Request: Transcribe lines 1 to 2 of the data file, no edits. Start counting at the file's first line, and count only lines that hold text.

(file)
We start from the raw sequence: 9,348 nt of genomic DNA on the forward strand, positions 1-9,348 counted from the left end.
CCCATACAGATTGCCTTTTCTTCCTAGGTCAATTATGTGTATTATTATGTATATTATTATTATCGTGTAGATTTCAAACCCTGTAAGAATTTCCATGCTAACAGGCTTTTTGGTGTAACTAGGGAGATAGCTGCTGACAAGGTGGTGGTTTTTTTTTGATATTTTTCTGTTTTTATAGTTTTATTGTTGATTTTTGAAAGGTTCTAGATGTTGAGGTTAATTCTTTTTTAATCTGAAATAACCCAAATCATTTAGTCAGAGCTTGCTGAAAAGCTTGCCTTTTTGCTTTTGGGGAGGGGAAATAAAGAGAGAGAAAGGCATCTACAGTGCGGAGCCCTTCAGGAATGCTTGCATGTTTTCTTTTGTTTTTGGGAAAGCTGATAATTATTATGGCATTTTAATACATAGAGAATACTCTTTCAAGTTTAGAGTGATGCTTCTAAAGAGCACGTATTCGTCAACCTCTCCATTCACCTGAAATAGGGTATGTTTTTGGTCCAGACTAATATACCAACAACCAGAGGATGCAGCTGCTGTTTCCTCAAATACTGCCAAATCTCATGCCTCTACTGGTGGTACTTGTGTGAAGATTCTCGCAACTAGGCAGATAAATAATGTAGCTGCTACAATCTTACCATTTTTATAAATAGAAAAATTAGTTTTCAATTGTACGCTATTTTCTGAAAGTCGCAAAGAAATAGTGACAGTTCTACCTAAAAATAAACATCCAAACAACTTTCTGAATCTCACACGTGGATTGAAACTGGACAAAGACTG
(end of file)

We start from the raw sequence: 9,348 nt of genomic DNA on the forward strand, positions 1-9,348 counted from the left end.
CCCATACAGATTGCCTTTTCTTCCTAGGTCAATTATGTGTATTATTATGTATATTATTATTATCGTGTAGATTTCAAACCCTGTAAGAATTTCCATGCTAACAGGCTTTTTGGTGTAACTAGGGAGATAGCTGCTGACAAGGTGGTGGTTTTTTTTTGATATTTTTCTGTTTTTATAGTTTTATTGTTGATTTTTGAAAGGTTCTAGATGTTGAGGTTAATTCTTTTTTAATCTGAAATAACCCAAATCATTTAGTCAGAGCTTGCTGAAAAGCTTGCCTTTTTGCTTTTGGGGAGGGGAAATAAAGAGAGAGAAAGGCATCTACAGTGCGGAGCCCTTCAGGAATGCTTGCATGTTTTCTTTTGTTTTTGGGAAAGCTGATAATTATTATGGCATTTTAATACATAGAGAATACTCTTTCAAGTTTAGAGTGATGCTTCTAAAGAGCACGTATTCGTCAACCTCTCCATTCACCTGAAATAGGGTATGTTTTTGGTCCAGACTAATATACCAACAACCAGAGGATGCAGCTGCTGTTTCCTCAAATACTGCCAAATCTCATGCCTCTACTGGTGGTACTTGTGTGAAGATTCTCGCAACTAGGCAGATAAATAATGTAGCTGCTACAATCTTACCATTTTTATAAATAGAAAAATTAGTTTTCAATTGTACGCTATTTTCTGAAAGTCGCAAAGAAATAGTGACAGTTCTACCTAAAAATAAACATCCAAACAACTTTCTGAATCTCACACGTGGATTGAAACTGGACAAAGACTG